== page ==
Walske Suggests: 07/01/20

halloweenie_17_jaredJared started reading comics in earnest in late middle school/early high school when he found out that you could get collections of them at the library and read them for free. This was later compounded by learning that there was a comic book store called “Comicopia” near his high school that stocked superhero comics and indie books and manga and all sorts of neat stuff. Really, he had no choice but to commit himself to the medium then and there. He also like weird movies, semi-obscure music, and having too many hobbies at the same time, and if he let him he will tell you about all of it in appalling detail.

Hi Friends! It’s been a while, what with everything being closed down and people hunkering down at home and the like. It’s been a weird time and I’ve decided that it’s time to revive this column, so that you might be able to find something to read that will make all of this a little more bearable. Here’s some highlights of what’s come out over the last few months.

Adventureman #1 by Matt Fraction, Terry Dodson, Rachel Dodson, Clayton Cowles, and Leonardo Olea

Both a tribute to and reinvention of two-fisted pulp heroes of the early 20th century, Adventureman splits its story between the fictional tales of Adventureman, a pulp hero who fights all kinds of astonishing, superpowered evil, and Claire, a hearing-impared single mother who enjoys reading Adventureman stories with her young son. But things get strange when Claire comes into possession of a book that explains how to BE Adventureman and all the trouble that comes with possessing such a book. Worth picking up for the Dodsons artwork alone, which makes both the pulp-inspired city of Adventureman and the mundane world of Claire sing.

Batman #86-93 by James Tynion IV, Tony S. Daniel, Guillem March, Carlo Pagulayan, Danny Miki, Jorge Jimenez, Rafael Albuquerque, Javier Fernández, David Baron, Tomeu Morey, & Clayton Cowles

Batman 94

I was curious to see what Tynion’s run was going to be like after reading his excellent work in Something Is Killing The Children and it has not disappointed. Batman must fight a cadre of foes while trying to uncover a secret about the Designer, a shadowy superthief who appears to have set his sights on Gotham, and perhaps not for the first time. Tynion has a great handle on how to write Batman and his supporting cast (not surprising given how much Batman Tynion has written at the point) and the stable of artists he’s working with are a treat, easily matching the drama and mystery of the story. While this storyline still has a few issue to go, it’s well worth picking up and checking out.

Transformers Vs. The Terminator #1 and #2 by David Mariotte, John Barber, Tom Waltz, Alex Milne, & David Garcia Cruz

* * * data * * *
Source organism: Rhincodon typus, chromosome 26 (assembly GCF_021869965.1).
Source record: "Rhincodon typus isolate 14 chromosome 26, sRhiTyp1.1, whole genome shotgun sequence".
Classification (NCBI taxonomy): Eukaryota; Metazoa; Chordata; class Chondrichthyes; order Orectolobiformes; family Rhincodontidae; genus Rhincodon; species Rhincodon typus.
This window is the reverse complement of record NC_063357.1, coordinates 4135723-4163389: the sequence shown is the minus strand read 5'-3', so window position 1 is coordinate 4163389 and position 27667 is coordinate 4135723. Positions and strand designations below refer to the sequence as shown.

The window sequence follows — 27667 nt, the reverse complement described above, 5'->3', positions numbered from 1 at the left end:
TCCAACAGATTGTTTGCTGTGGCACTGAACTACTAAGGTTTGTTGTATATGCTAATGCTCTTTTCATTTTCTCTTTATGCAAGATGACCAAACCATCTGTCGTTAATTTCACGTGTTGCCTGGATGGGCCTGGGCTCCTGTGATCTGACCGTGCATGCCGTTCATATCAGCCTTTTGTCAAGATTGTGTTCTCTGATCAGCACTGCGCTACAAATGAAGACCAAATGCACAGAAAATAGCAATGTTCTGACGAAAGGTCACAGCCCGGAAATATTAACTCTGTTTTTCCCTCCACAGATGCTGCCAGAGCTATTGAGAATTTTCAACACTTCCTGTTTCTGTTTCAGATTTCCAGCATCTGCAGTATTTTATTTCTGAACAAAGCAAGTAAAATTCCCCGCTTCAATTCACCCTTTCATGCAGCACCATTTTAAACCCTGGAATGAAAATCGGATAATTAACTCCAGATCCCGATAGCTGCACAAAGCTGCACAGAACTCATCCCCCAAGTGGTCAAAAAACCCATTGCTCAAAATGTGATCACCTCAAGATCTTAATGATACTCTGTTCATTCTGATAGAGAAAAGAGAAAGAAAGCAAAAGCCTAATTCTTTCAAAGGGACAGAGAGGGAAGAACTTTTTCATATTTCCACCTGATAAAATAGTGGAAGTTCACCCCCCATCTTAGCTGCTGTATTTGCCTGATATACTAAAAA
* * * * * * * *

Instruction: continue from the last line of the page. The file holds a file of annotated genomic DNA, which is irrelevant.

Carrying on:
STL149154In the far future, the Decepticons have conquered earth and only the remnants of the once powerful Skynet still oppose them. Hoping to thwart them before they even start, a T-800 model robot – a Terminator – is sent back to 1984 to stop the Decipticons from waking up and attacking the earth. Along the way, the T-800 picks/kidnaps a guide: a put up on diner waitress named Sarah Connor. Together, and maybe with the help of some other transforming robots, can they stop the Decepticon menace?

If “the T-800, Sarah Connor, and Optimus Prime team up to fight the Decepticons” doesn’t make you want to read this, I really don’t know what. (And how did it take this long for the two most popular robot franchises of the 20th century to have a crossover?)

Wave, Listen To Me! Vols. 1 & 2 by Hiroaki Samura (Translated by Adam Hirsch & Jiajing Sun, lettered by Darren Smith & Michael Martin, and edited by Alexandra Swanson & Vanessa Tenazas)


When Minare Koda meets a radio producer at a bar while drowning her deadbeat-ex-boyfriend-induced sorrows, little did she suspect that it would lead to her rant being played on the radio and receiving enough attention that said producer offers her a slot hosting her own show (at 3 in the morning, sure, but hey, a slot is a slot). Can she find success while dealing with being fired from her day job, dealing with dippy would-be suitors, coming up with good material for her show, and generally being kind of a mess? Wave, Listen To Me! is funny, manic, and sharp, and it is deeply amusing to see Samura apply all the artistic techniques he used making Blade of the Immortal to, say, illustrate Minare announcing to the world that she will hunt ex to the ends of the world and end him. It’s a fun time

Wynd #1 by James Tynion IV, Michael Dialynas, & Aditya Bidikar


A charming fantasy story with all the elements one could want. Magic! Living plants! Elves(?) living in secret due to something called “the Blood Laws”! Political intrigue! Hunky boys! With excellent art by Dialynas and just a hint of the horrors probably to come, get this now and then brag to your friends about you were ahead of the curve later. (Hey, more Tynion, who would have guessed?)

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